mandag den 17. december 2012

Merry Christmas - Happy New Year

It is Winter in Denmark right now. We had a lot of snow this December. As you can see in the picture below, our small garden is totally white!

Outdoor work is not longer possible. It is hazardous to climb a ladder or walk on a roof. So antenna work has to wait for higher temperatures. Indoor activities are at premium. I am waiting for some electronic kits to arrive from USA. I hope they will come before Christmas.

I am taking a 6 month leave from my job. The beginning of 2013 will (hopefully) be relaxing, and some travelling has already been planned. My wife and I would like to visit distant places.

Our garden viewed from the kitchen.

Dear reader. I wish you a Merry Christmas and a Happy new Year 2013! 

OZ1BXM Lars Petersen

My homepage: http://oz1bxm.dk

fredag den 30. november 2012

Homemade 1:2 balun

My loop antenna will show about 100 ohms impedance at the 14 MHz resonance frequency. My coax-cable is a 50 ohm type. Transforming 100 ohms to 50 ohms (and vice versa) can be accomplished by an antenna tuner, or by a HF balun. The inexpensive approach is a balun.

Having searched the Internet for 1:2 baluns, I found two sites describing materials and construction. One is by DH1PLY and the other one is by OE7OPJ. The inner parts of my homemade balun can be seen in this picture. The toroid core (TX36/23/15-4C65 from Ferroxcube) and the teflon wire (AWG18) were purchased from dx-wire.de. The sealed ABS box (G302) is from Velleman.

Homemade 1:2 balun.

Testing an 1:2 balun is easy. You connect a resistor at the balanced terminals. Then you measure the impedance at the unbalanced end. This impedance should be ½ the resistance at the balanced terminals, because the impedance ratio is 2:1.

I connected a 50 ohms resistor at the balanced terminals. Then I measured 25 ohms at 14 MHz at the unbalanced end. Conclusion: The balun's impedance transformation is just right!

73 from OZ1BXM Lars Petersen

Visit my homepage: http://oz1bxm.dk

mandag den 29. oktober 2012

Kenwood TS-850 ALC problem - again

Ten months ago, I fixed the well-known Kenwood TS-850 ALC problem by lowering the resistor values on the DC-DC daughterboard (X59-1100-00) from 22 kohm to 18 kohm. The old horse ran again, and I was happy.

Now exactly the same problem has returned! By visiting Yamada Radio Clinic's archive and reading his article ALC Problem with TS-850 => DC-DC mod I learned that the transistors in the oscillator can degrade over time due to overload. This is probably what happened to my old TS-850 transceiver, which was produced circa 1990.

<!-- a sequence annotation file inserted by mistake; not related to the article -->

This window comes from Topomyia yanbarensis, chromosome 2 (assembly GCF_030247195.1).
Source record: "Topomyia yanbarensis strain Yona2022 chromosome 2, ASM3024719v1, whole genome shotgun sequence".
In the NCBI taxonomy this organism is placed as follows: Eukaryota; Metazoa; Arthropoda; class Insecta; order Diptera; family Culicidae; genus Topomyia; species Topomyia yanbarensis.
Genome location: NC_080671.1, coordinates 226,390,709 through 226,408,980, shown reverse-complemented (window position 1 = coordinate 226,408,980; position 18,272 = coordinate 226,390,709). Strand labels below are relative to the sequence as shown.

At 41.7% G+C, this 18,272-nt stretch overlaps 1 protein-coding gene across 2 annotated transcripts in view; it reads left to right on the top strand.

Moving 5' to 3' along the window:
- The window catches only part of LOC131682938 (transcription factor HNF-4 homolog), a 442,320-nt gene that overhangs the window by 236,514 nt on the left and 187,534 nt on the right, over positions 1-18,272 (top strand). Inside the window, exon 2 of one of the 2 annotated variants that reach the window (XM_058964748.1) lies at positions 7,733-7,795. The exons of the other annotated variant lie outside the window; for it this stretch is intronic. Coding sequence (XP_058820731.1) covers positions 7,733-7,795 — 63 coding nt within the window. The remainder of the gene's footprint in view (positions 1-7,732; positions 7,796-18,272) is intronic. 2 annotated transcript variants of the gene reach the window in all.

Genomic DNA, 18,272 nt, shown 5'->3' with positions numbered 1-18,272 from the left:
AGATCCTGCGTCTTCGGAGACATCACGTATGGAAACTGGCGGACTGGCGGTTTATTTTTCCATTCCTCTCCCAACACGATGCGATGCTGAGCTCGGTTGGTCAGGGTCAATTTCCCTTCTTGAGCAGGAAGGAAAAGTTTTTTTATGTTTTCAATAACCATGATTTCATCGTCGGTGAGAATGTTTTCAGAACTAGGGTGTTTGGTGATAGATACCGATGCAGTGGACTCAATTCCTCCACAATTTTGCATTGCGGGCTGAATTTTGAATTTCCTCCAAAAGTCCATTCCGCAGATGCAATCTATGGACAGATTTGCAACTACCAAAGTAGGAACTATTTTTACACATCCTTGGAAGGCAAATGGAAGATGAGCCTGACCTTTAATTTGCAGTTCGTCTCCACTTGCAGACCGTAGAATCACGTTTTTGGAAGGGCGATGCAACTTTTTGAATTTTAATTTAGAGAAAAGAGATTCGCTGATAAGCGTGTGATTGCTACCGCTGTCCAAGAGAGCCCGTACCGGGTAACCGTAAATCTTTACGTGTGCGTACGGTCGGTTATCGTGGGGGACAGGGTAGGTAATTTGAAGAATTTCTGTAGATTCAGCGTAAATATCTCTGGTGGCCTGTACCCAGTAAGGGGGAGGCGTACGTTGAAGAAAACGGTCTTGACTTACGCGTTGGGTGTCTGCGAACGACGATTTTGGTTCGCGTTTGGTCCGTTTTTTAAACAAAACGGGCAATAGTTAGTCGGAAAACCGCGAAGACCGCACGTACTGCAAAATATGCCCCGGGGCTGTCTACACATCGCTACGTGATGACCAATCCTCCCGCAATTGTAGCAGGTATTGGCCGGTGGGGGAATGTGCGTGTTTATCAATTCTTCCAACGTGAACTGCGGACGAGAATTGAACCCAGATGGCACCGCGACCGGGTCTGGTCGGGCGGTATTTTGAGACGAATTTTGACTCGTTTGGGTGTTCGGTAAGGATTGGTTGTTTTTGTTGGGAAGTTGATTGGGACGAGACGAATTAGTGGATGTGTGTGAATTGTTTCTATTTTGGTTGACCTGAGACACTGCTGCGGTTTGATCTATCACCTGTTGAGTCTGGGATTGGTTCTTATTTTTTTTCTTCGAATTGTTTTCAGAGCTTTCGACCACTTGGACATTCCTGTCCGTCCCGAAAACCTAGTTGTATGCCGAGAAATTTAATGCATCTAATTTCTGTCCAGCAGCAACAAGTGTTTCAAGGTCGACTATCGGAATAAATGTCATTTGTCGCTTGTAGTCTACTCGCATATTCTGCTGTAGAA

The new DC-DC board for Kenwood TS-850.

I decided to replace the old oscillator board with a new board using modern components. I followed the idea from Yamada Radio Clinic and made a replacement PCB containing the voltage converter ICL7660 and three more components. The result was satisfying and my Kenwood TS-850 now runs "just like new"!

If you want all details, you can visit my homepage where I've described the task and added more photos and a circuit diagram.

Lars Petersen 

fredag den 28. september 2012

Quad loop antenna

Last month, I told you about my plans for a 20m delta loop antenna. But my plans have changed. The delta loop idea has been discarded, mainly due to the need of a high supporting pole. I prefer two short poles and a square loop.

 The 20m quad loop is supported by 2 poles.
 
All materials for the antenna were purchased in Germany, where Dx-Wire by Peter, DK1RP runs a nice web-shop. The antenna wire is "Dx-Wire UL" (Ultralight). The core consists of 6 thin copper wires and Kevlar reinforcement. The outer jacket is black PE. This wire is only 1.5 mm thick, it is ultra light (4 grams/meter), and the breaking load is 60 kg. 
 
The support lines are Dynema wire made of polyethylene fibre. Dynema lines will stretch only 1.5-3% under tension. The sheath is black 16-stranded polyester. Breaking load is 120 kg.
 
The month of October is dedicated antenna construction. I'll show some antenna photos next month.
 
OZ1BXM Lars Petersen


fredag den 31. august 2012

Vertical delta-loop antenna

This month I would like to share an idea from my sketchpad with you. I am planning to build a vertical delta-loop antenna for 20 meters. The reasons for choosing this design:
  • My favourite HF band is 20m
  • Delta-loops for 20m are manageable in size
  • Loops are quiet on receive
  • Vertically polarized loops are well suited for DX
I found the delta-loop overview below at the website of W5SDC:

Delta-loop overview.

My choise of shape will be version D because if offers a low radiation angle, which is necessary for DX. The sketch below shows how I plan to build the antenna:

Delta-loop antenna for 20m.

A delta-loop antenna with ATU was described by WB8IMY and published in QST May 2002: One Stealthy Delta. This article is worth studying if you consider constructing a loop antenna.

OZ1BXM Lars Petersen

onsdag den 15. august 2012

New blog platform


I have moved to a new blogging platform. The old one was based on text only, and did not provide feeds or a reply function.

This blog will still be updated every month, all year round.

I hope that we can communicate via the reply fields. You are most welcome to leave a reply! You may also consider a subscription to this blog.

The old blog is still available here: Ham radio blog by OZ1BXM (opens in a new window), and my homepage still lives here: A Tiny QRP Page by OZ1BXM

Welcome to my new platform!

OZ1BXM Lars Petersen